So they make me Breslin’s mentor and editor.
They make me the editor of the Irishman from Queens who covers the freedom marchers in the redneck South and writes:
You have not lived, in this time when everything is changing, until you see an old black woman with mud on her shoes stand on the street of a Southern city and sing “ … we are not afraid ” and then turn and look at the face of a cop near her and see the puzzlement and the terrible fear in his eyes. Because he knows, and everybody who has ever seen it knows, that it is over. The South as it has stood since 1865 is gone. Shattered by these people in muddy shoes standing in the street and swaying and singing “We Shall Overcome.”
They want me to teach the great writer Jimmy Breslin to write.
On the first day he’s with ABC, he comes into the newsroom with his friend Fat Thomas who weighs 415 pounds and makes a living by betting on which horse will pass the winner’s post first.
Breslin is given a tiny cubicle next to mine, a desk and a typewriter. Fat Thomas finds the widest chair in the newsroom, takes it without asking, puts it carefully outside the opening to Breslin’s cubicle and sits and waits for Breslin to write.
Fat Thomas doesn’t talk to me. Not once. Not once in all the long weeks the newspaper strike lasts and he sits outside Breslin’s cubicle next to mine and watches Breslin write.
Breslin tells me Fat Thomas only talks about horses anyway so I’m not missing much.
Inside that cubicle, Breslin writes and sweats.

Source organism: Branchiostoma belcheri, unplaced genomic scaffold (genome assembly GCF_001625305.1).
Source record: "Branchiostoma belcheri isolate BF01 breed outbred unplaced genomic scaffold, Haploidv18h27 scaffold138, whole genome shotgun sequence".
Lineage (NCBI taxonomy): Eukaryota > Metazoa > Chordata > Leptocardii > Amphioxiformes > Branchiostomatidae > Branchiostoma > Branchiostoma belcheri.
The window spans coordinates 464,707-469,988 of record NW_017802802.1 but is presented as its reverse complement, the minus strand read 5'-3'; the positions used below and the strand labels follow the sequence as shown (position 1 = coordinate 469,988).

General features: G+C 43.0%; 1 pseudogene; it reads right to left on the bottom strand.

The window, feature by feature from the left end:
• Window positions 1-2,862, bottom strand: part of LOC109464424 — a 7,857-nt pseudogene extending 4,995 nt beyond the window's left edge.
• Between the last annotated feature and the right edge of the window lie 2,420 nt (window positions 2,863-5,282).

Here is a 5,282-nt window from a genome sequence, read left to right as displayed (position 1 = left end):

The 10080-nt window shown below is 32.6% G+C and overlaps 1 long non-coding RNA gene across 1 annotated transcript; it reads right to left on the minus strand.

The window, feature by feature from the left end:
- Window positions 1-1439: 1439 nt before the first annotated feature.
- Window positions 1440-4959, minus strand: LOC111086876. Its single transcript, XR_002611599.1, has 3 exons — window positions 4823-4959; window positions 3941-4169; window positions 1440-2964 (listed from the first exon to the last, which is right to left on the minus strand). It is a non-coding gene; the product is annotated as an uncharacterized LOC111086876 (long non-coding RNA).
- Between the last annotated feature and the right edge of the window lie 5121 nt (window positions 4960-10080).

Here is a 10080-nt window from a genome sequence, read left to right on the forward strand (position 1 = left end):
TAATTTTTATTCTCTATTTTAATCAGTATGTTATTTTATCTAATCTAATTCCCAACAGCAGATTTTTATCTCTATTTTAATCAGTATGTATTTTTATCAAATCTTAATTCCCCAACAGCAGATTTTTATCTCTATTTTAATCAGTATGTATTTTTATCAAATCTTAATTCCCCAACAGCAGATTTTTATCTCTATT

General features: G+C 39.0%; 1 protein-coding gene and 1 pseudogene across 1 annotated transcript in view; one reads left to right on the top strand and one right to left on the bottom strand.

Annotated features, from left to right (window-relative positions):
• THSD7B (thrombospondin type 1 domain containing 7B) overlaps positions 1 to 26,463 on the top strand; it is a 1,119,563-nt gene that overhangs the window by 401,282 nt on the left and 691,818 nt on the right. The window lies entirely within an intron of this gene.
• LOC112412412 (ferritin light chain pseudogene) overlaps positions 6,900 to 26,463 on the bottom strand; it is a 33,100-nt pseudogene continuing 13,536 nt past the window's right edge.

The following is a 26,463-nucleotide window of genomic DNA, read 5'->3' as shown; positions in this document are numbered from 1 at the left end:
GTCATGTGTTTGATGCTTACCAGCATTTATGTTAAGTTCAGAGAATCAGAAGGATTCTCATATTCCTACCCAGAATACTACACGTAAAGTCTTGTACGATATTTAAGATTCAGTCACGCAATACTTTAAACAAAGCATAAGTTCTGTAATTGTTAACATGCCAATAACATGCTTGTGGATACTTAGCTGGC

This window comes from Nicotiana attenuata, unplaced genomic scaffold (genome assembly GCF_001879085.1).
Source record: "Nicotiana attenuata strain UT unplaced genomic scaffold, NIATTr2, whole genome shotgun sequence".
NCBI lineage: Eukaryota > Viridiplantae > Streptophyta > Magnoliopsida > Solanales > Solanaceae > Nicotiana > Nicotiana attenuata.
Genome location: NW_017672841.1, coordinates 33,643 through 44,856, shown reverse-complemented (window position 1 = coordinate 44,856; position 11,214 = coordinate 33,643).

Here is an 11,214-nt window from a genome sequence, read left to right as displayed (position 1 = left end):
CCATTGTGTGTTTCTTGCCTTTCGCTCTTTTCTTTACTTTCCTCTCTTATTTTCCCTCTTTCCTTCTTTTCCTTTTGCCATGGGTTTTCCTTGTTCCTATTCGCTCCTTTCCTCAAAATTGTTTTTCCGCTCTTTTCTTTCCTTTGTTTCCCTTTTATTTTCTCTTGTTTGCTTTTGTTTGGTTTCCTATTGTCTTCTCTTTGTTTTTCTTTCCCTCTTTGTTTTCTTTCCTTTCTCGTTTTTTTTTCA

He sweats over every word. He puts paper into the typewriter and writes a few words and swears and pulls the paper out of the typewriter so the machine screams and he crumples the paper into a huge snowflake and throws it on the floor and starts again.
All the time he writes and sweats and swears and throws crumpled paper on the floor, Breslin smokes. The butts pile up in the ashtray and spill over and join the snowflakes on the floor.
Breslin takes writing very seriously. Very seriously indeed.
It’s the end of the first week. Things aren’t going too well. He hasn’t captured the fire. He knows it. He shows me yet another draft.
“Tim … whadya think?” he asks. “Don’t bullshit me. It don’t work. Don’t tell me it works. It’s crap.” He pleads “Help me, Tim … you know how to do this goddam thing …”
How do you tell the great Jimmy Breslin how to write?
“Write like you talk, Jimmy … That’s all … Write like you talk … Maybe if we try this way …”
Outside the cubicle, overflowing the biggest chair in the newsroom, Fat Thomas watches Breslin write and re-write and sweat and swear and smoke and you know Fat Thomas would much rather watch horses run around in circles.
Inside his cubicle, Breslin and I re-work the column. Again and again. For Breslin, every sentence and word must be right. Every time. Only the best. Only the exact and perfect sentences and words will do.